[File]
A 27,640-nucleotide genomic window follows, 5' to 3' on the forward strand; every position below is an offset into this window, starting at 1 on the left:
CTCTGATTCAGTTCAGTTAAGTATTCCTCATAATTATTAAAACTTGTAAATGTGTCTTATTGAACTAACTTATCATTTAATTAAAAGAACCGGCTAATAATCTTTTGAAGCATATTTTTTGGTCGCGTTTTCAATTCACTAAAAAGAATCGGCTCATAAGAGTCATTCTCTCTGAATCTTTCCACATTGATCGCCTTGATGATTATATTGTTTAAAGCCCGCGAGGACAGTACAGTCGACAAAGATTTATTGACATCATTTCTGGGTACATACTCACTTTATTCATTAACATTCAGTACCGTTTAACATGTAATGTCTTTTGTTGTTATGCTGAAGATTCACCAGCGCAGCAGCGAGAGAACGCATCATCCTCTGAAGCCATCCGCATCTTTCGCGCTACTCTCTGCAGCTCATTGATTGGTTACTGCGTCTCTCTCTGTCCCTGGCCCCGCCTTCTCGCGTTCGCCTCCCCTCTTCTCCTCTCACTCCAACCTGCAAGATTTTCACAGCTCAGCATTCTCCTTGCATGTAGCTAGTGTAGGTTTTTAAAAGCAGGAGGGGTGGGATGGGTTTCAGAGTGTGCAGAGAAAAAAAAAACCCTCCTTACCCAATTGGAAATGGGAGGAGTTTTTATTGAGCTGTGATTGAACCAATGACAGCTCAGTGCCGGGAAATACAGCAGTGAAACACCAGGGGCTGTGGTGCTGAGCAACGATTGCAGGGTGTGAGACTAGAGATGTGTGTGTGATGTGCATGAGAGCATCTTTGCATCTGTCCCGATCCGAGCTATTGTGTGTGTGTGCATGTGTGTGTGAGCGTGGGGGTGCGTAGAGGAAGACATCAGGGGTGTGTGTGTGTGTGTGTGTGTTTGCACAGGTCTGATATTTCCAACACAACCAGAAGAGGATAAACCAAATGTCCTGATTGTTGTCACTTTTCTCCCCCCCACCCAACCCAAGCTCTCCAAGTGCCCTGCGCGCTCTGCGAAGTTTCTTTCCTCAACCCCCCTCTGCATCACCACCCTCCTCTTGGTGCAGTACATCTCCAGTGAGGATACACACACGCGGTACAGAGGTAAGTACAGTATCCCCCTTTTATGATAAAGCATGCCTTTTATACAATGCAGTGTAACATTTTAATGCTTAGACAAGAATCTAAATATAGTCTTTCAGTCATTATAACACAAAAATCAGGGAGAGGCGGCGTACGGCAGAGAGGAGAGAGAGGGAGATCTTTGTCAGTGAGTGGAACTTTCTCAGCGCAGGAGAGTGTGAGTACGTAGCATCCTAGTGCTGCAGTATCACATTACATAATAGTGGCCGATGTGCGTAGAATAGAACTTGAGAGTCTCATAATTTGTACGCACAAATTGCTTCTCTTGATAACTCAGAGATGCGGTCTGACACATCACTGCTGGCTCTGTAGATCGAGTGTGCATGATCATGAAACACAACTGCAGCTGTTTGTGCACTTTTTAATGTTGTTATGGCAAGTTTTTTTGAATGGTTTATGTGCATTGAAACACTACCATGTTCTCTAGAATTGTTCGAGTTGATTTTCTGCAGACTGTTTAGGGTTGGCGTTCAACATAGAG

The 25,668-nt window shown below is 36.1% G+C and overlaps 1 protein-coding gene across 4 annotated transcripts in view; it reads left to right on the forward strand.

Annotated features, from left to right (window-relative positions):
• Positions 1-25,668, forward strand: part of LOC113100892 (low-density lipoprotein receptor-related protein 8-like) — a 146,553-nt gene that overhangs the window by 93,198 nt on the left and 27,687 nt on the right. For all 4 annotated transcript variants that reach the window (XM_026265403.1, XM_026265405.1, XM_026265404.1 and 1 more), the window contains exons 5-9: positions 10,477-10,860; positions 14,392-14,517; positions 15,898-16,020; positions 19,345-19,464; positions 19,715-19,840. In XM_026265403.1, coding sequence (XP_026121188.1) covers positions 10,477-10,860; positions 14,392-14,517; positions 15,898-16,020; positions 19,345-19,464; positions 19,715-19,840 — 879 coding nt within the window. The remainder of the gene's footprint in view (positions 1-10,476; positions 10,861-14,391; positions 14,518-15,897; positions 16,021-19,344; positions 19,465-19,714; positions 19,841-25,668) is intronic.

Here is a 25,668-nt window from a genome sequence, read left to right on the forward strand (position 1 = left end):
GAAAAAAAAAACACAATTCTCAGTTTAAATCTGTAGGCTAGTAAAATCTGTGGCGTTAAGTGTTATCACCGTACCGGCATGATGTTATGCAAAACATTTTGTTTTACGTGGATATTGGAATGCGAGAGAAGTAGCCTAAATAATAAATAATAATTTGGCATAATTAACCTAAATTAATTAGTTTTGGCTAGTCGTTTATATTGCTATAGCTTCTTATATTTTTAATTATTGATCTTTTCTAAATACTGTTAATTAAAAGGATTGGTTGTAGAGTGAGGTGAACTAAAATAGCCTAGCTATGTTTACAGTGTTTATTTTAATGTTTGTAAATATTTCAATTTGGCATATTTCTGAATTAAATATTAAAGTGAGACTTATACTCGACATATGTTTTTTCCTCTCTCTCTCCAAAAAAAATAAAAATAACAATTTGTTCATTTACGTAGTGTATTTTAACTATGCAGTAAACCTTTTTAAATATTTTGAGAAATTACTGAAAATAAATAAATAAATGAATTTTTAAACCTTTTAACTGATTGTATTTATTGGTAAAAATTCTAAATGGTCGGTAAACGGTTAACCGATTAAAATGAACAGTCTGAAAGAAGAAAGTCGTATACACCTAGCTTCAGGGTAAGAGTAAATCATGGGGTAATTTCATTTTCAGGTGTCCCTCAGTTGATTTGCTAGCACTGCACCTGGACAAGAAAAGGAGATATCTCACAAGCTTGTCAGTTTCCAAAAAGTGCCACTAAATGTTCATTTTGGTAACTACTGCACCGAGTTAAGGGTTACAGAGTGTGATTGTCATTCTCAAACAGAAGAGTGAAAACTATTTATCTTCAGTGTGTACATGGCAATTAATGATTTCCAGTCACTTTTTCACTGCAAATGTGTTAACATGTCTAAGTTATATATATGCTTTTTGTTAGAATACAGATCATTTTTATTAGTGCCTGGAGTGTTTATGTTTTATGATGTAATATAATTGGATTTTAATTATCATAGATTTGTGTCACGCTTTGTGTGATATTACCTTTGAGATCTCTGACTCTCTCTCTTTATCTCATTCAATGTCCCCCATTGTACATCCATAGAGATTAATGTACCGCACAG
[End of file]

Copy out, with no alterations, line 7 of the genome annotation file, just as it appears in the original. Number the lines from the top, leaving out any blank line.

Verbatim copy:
GAAAAAAAAAACACAATTCTCAGTTTAAATCTGTAGGCTAGTAAAATCTGTGGCGTTAAGTGTTATCACCGTACCGGCATGATGTTATGCAAAACATTTTGTTTTACGTGGATATTGGAATGCGAGAGAAGTAGCCTAAATAATAAATAATAATTTGGCATAATTAACCTAAATTAATTAGTTTTGGCTAGTCGTTTATATTGCTATAGCTTCTTATATTTTTAATTATTGATCTTTTCTAAATACTGTTAATTAAAAGGATTGGTTGTAGAGTGAGGTGAACTAAAATAGCCTAGCTATGTTTACAGTGTTTATTTTAATGTTTGTAAATATTTCAATTTGGCATATTTCTGAATTAAATATTAAAGTGAGACTTATACTCGACATATGTTTTTTCCTCTCTCTCTCCAAAAAAAATAAAAATAACAATTTGTTCATTTACGTAGTGTATTTTAACTATGCAGTAAACCTTTTTAAATATTTTGAGAAATTACTGAAAATAAATAAATAAATGAATTTTTAAACCTTTTAACTGATTGTATTTATTGGTAAAAATTCTAAATGGTCGGTAAACGGTTAACCGATTAAAATGAACAGTCTGAAAGAAGAAAGTCGTATACACCTAGCTTCAGGGTAAGAGTAAATCATGGGGTAATTTCATTTTCAGGTGTCCCTCAGTTGATTTGCTAGCACTGCACCTGGACAAGAAAAGGAGATATCTCACAAGCTTGTCAGTTTCCAAAAAGTGCCACTAAATGTTCATTTTGGTAACTACTGCACCGAGTTAAGGGTTACAGAGTGTGATTGTCATTCTCAAACAGAAGAGTGAAAACTATTTATCTTCAGTGTGTACATGGCAATTAATGATTTCCAGTCACTTTTTCACTGCAAATGTGTTAACATGTCTAAGTTATATATATGCTTTTTGTTAGAATACAGATCATTTTTATTAGTGCCTGGAGTGTTTATGTTTTATGATGTAATATAATTGGATTTTAATTATCATAGATTTGTGTCACGCTTTGTGTGATATTACCTTTGAGATCTCTGACTCTCTCTCTTTATCTCATTCAATGTCCCCCATTGTACATCCATAGAGATTAATGTACCGCACAG